One of the fondest memories I have from my three week jaunt through Europe is eating a fresh, buttery croissant from a small bakery in Paris. I was standing in the middle of a cobbled street, half way through a day of trekking around somewhat aimlessly (if not for the sole intention of eating at every bakery we saw) when I saw a window full of croissants in a window. Since then, croissants have never really been the same.
Making a homemade, not from the tub, croissant isn’t easy. I was skeptical that I could do it on my first go. There are a lot of steps! It requires a lot of down time! The beauty is that it doesn’t require too many fancy tools or ingredients though. Now about those steps…
Make the starter dough.
Then you have to chill it for 8-12 hours (or overnight). Only then can you start incorporating the butter.
That’s when you start pounding things (that was the fun part).
Oh, and then there is the folding.
And more folding… three different times.. and the rolling.
Only to chill it again overnight!
Roll it out again the next morning. Cut. Roll. Wash. Proof.
Easy, right? Right! You’ll forget all about the process once you taste one of these out of the oven. Mmm, I’m dreaming about them now.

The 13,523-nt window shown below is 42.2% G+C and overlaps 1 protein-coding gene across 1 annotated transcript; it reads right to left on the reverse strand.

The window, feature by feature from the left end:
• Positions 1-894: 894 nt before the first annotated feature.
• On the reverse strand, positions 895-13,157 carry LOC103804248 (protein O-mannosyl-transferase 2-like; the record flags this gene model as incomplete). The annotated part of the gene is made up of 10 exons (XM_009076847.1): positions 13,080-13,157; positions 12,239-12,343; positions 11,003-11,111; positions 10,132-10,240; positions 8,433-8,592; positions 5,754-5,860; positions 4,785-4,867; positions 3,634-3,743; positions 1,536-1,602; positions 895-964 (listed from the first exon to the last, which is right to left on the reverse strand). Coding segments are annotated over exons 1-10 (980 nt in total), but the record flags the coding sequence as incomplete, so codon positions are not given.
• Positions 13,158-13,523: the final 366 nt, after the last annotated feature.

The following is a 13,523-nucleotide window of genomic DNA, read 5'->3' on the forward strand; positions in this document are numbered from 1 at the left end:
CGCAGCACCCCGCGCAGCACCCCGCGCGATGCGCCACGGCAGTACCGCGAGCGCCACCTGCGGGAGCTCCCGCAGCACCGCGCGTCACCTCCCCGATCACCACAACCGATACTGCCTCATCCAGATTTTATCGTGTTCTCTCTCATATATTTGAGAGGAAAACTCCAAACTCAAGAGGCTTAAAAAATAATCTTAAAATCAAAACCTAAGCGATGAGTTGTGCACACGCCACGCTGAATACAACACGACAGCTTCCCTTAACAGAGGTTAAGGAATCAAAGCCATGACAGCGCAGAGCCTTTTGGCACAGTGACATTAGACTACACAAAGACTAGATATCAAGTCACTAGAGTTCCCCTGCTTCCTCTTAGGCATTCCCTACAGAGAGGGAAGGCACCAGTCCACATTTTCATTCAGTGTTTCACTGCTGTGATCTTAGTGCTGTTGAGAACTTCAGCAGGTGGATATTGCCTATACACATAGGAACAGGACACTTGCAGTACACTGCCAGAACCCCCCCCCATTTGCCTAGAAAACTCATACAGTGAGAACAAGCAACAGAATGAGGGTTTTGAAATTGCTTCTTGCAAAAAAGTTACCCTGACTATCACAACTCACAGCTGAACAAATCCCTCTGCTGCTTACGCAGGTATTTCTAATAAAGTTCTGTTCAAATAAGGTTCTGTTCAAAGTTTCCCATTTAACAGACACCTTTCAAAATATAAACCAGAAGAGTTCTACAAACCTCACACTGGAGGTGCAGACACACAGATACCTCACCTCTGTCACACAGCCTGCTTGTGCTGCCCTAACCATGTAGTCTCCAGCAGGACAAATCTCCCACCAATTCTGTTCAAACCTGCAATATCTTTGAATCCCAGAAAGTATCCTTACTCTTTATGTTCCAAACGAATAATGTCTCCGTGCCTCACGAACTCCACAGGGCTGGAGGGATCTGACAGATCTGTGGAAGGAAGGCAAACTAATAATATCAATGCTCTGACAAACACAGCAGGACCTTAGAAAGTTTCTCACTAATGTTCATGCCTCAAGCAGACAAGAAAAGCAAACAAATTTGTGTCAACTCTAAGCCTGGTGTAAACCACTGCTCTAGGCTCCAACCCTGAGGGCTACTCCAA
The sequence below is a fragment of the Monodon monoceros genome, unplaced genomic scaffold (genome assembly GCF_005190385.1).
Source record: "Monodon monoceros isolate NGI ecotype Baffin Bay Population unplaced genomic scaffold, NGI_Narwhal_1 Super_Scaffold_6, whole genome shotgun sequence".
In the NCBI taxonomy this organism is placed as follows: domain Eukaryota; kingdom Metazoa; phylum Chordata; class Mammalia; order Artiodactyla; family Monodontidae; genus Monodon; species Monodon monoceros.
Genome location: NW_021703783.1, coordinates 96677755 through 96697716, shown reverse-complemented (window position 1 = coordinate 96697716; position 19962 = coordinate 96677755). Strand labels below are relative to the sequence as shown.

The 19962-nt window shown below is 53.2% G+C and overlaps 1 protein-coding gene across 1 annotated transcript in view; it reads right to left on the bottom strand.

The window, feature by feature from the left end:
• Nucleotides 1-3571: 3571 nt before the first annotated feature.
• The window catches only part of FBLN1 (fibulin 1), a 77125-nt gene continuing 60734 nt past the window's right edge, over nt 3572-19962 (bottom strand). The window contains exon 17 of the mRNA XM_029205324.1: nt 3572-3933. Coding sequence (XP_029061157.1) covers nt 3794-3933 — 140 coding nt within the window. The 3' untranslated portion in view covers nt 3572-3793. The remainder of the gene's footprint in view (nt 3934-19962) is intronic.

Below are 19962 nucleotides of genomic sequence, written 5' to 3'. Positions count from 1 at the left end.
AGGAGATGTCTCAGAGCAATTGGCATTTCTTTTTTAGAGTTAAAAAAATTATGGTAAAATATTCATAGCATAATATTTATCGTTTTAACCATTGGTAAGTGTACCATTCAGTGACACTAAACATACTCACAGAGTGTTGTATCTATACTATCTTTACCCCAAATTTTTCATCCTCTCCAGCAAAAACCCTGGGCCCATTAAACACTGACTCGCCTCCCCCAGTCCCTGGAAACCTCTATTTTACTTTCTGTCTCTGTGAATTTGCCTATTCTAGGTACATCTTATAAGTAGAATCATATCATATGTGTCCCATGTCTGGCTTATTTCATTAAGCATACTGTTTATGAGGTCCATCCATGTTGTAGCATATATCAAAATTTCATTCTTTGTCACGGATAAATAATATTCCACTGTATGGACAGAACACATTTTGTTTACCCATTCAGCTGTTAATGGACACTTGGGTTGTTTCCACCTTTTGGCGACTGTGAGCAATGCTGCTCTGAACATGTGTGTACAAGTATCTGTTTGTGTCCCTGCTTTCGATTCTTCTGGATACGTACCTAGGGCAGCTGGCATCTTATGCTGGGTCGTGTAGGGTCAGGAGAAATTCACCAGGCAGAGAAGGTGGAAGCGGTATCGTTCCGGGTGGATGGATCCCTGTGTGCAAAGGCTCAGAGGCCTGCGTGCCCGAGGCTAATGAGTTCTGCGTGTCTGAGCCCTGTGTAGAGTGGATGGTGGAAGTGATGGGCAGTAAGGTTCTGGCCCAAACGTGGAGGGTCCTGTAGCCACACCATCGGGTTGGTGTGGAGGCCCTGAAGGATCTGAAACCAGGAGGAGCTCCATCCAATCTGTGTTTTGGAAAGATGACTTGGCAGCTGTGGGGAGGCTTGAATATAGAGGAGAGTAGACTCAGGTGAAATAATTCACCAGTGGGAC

Adapted from: Fine Cooking
4 cups all-purpose flour
1/2 cup plus 2 tbsp cold water
1/2 cup plus 2 tbsp cold whole milk
1/4 cup plus 2 tbsp granulated sugar
3 tbsp soft unsalted butter (unsalted is key here)
1 Tbs. plus scant 1/2 tsp. instant yeast
2-1/4 tsp. salt
1-1/4 cups cold unsalted butter, cut length wise into five pieces or more each
For the egg wash
1 large egg
Step One, Prepare the Dough:
Combine all of the ingredients for the dough in a large bowl or stand mixer. Mix for 3-5 minutes on medium. Once all combined, put into a large bowl and cover with plastic wrap. Chill overnight.
Step Two, Buttery Layers:
Cut the butter into 1/2in thick slabs and lay out close together on a piece of parchment paper (about 5″ square is what you should try to end up with). Cover with another piece of parchment paper. Take a rolling pin and pound out the butter until all the pieces become one and it’s about 7″ square. Put the butter back in the fridge to chill while you prepare the dough.
Step Three, Prepare the dough:
Remove the dough from the refrigerator. Lightly flour a large counter or surface and roll out your dough until it’s roughly a 10″ square. Get the butter, unwrap it and place it in the middle of the dough, so the points of the butter square are opposite the points of the dough.
Fold the flaps of the dough over the butter, as shown above. Gently tug the sides if you need to pull them to stretch all the way across. Seal off all four corners in the middle, making sure that the butter isn’t showing.
Step Four, Rollin’:
With the rolling pin, start pressing on the dough, and then begin rolling, all while making sure the butter isn’t coming out of the dough anywhere. Make sure you’re lengthening the dough, not widening. The goal here is to evenly spread the dough and butter throughout. Roll out until the dough is about 8″ x 24″